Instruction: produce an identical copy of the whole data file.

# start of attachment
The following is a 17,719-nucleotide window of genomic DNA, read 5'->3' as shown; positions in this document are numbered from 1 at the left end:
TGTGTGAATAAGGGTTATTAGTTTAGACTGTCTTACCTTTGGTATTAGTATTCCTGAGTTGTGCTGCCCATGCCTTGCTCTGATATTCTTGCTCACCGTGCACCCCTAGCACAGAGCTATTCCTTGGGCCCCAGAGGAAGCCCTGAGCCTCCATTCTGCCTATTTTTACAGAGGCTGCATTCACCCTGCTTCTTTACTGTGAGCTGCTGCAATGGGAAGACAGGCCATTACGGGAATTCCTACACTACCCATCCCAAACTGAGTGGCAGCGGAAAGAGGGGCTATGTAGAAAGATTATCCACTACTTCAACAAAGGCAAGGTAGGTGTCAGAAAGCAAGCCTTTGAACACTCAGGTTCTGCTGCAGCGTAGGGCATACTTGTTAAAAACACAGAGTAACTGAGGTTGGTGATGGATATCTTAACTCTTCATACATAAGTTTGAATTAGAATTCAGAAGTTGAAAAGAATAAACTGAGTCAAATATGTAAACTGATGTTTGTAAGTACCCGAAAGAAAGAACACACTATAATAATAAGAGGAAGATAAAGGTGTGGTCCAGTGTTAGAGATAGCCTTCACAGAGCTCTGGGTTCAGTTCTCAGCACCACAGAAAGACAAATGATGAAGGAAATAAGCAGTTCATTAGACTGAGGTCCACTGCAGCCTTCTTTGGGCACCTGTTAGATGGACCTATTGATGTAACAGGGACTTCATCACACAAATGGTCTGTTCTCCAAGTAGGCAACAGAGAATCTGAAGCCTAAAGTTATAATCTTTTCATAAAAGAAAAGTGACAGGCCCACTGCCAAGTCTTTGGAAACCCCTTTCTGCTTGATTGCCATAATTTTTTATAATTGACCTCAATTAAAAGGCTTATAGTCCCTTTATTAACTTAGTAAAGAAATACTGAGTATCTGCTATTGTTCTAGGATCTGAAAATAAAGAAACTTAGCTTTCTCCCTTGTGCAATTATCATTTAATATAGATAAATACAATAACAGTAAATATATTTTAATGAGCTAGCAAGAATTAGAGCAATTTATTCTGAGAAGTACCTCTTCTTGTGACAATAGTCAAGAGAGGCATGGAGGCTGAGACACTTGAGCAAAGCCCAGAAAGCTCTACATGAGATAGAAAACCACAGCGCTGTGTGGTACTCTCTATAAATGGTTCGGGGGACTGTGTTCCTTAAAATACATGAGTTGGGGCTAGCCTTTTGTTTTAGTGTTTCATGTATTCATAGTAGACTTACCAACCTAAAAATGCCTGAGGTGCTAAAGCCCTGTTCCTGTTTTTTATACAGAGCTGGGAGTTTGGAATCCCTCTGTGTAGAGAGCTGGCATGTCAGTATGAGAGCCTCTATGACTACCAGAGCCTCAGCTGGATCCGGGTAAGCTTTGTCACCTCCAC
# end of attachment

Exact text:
The following is a 17,719-nucleotide window of genomic DNA, read 5'->3' as shown; positions in this document are numbered from 1 at the left end:
TGTGTGAATAAGGGTTATTAGTTTAGACTGTCTTACCTTTGGTATTAGTATTCCTGAGTTGTGCTGCCCATGCCTTGCTCTGATATTCTTGCTCACCGTGCACCCCTAGCACAGAGCTATTCCTTGGGCCCCAGAGGAAGCCCTGAGCCTCCATTCTGCCTATTTTTACAGAGGCTGCATTCACCCTGCTTCTTTACTGTGAGCTGCTGCAATGGGAAGACAGGCCATTACGGGAATTCCTACACTACCCATCCCAAACTGAGTGGCAGCGGAAAGAGGGGCTATGTAGAAAGATTATCCACTACTTCAACAAAGGCAAGGTAGGTGTCAGAAAGCAAGCCTTTGAACACTCAGGTTCTGCTGCAGCGTAGGGCATACTTGTTAAAAACACAGAGTAACTGAGGTTGGTGATGGATATCTTAACTCTTCATACATAAGTTTGAATTAGAATTCAGAAGTTGAAAAGAATAAACTGAGTCAAATATGTAAACTGATGTTTGTAAGTACCCGAAAGAAAGAACACACTATAATAATAAGAGGAAGATAAAGGTGTGGTCCAGTGTTAGAGATAGCCTTCACAGAGCTCTGGGTTCAGTTCTCAGCACCACAGAAAGACAAATGATGAAGGAAATAAGCAGTTCATTAGACTGAGGTCCACTGCAGCCTTCTTTGGGCACCTGTTAGATGGACCTATTGATGTAACAGGGACTTCATCACACAAATGGTCTGTTCTCCAAGTAGGCAACAGAGAATCTGAAGCCTAAAGTTATAATCTTTTCATAAAAGAAAAGTGACAGGCCCACTGCCAAGTCTTTGGAAACCCCTTTCTGCTTGATTGCCATAATTTTTTATAATTGACCTCAATTAAAAGGCTTATAGTCCCTTTATTAACTTAGTAAAGAAATACTGAGTATCTGCTATTGTTCTAGGATCTGAAAATAAAGAAACTTAGCTTTCTCCCTTGTGCAATTATCATTTAATATAGATAAATACAATAACAGTAAATATATTTTAATGAGCTAGCAAGAATTAGAGCAATTTATTCTGAGAAGTACCTCTTCTTGTGACAATAGTCAAGAGAGGCATGGAGGCTGAGACACTTGAGCAAAGCCCAGAAAGCTCTACATGAGATAGAAAACCACAGCGCTGTGTGGTACTCTCTATAAATGGTTCGGGGGACTGTGTTCCTTAAAATACATGAGTTGGGGCTAGCCTTTTGTTTTAGTGTTTCATGTATTCATAGTAGACTTACCAACCTAAAAATGCCTGAGGTGCTAAAGCCCTGTTCCTGTTTTTTATACAGAGCTGGGAGTTTGGAATCCCTCTGTGTAGAGAGCTGGCATGTCAGTATGAGAGCCTCTATGACTACCAGAGCCTCAGCTGGATCCGGGTAAGCTTTGTCACCTCCAC